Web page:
The antifolate drugs sulfadoxine and pyrimethamine are commonly used to treat Plasmodium falciparum malaria. However, they can also affect the Plasmodium vivax parasite if it coexists with P. falciparum, as both species have common drug targets. Resistance to the antifolate drugs arises due to point mutations in the target enzymes of the respective parasite. To assess the cross-species impact of antifolate drug treatment, we describe here the dihydrofolate reductase (DHFR) mutations among field isolates of P. vivax and P. falciparum. The overall DHFR mutation rate for P. vivax was lower than that for P. falciparum. However, both species of Plasmodium followed similar trends of DHFR mutations. Similar to P. falciparum, the DHFR mutation rate of P. vivax also varied from region to region. It was lower in P. vivox-dominant regions but higher in the P. falciparum-dominated areas and highest where antifolates are used as the first line of antimalarial treatment. In conclusion, the antifolate treatment of falciparum malaria is proportionately affecting the DHFR mutations of P. vivax, suggesting that the drug should be used with caution to minimize the development of cross-species resistance in the field.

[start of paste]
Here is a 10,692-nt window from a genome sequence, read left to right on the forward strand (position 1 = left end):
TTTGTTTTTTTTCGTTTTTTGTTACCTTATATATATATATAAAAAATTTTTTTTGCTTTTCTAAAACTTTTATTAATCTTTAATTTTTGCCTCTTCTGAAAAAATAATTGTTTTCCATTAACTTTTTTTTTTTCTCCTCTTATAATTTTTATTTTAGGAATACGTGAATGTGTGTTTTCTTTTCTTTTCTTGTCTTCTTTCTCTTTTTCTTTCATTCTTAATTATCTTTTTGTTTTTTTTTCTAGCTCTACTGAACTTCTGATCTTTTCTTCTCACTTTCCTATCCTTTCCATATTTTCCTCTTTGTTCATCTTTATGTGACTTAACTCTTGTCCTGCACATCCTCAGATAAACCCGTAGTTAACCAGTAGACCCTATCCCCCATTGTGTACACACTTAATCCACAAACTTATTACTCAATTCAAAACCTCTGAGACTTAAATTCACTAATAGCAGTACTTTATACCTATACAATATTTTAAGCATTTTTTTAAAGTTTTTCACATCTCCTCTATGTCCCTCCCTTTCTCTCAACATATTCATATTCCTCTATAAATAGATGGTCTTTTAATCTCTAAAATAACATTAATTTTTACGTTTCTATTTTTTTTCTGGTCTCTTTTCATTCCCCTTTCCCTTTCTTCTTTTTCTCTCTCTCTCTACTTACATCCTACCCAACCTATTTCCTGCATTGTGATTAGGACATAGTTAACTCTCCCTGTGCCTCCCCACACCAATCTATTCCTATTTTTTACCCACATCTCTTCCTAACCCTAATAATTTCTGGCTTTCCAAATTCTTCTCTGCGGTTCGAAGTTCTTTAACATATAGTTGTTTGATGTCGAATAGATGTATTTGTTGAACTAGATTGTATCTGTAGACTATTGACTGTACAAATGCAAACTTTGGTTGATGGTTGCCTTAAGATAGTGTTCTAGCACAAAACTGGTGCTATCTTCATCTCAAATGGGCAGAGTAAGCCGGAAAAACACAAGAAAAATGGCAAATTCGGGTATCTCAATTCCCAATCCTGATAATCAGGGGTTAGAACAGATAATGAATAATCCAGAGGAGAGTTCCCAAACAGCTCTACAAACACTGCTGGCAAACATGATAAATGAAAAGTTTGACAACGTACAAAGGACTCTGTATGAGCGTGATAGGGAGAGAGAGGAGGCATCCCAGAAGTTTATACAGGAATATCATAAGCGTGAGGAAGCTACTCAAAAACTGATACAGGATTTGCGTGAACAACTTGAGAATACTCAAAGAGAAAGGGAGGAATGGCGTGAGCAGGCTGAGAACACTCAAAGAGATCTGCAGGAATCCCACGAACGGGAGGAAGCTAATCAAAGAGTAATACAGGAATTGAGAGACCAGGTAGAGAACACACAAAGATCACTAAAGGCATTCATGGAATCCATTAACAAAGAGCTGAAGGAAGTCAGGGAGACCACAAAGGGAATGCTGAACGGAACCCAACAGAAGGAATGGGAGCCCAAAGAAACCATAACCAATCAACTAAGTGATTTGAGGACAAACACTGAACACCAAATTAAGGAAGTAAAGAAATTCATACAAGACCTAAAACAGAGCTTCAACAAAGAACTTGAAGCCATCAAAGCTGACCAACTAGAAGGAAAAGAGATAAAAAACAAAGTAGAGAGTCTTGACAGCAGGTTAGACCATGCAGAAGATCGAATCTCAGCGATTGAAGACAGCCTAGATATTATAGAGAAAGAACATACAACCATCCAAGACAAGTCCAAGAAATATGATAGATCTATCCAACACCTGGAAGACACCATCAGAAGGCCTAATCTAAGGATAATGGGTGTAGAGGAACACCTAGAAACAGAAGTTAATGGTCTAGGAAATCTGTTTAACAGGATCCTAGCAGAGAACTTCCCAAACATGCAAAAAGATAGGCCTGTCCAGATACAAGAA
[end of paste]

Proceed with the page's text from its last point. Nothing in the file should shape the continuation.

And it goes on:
|Original language||English (US)|
|Number of pages||7|
|Journal||Antimicrobial Agents and Chemotherapy|
|State||Published - Mar 2007|
ASJC Scopus subject areas
- Pharmacology (medical)
- Infectious Diseases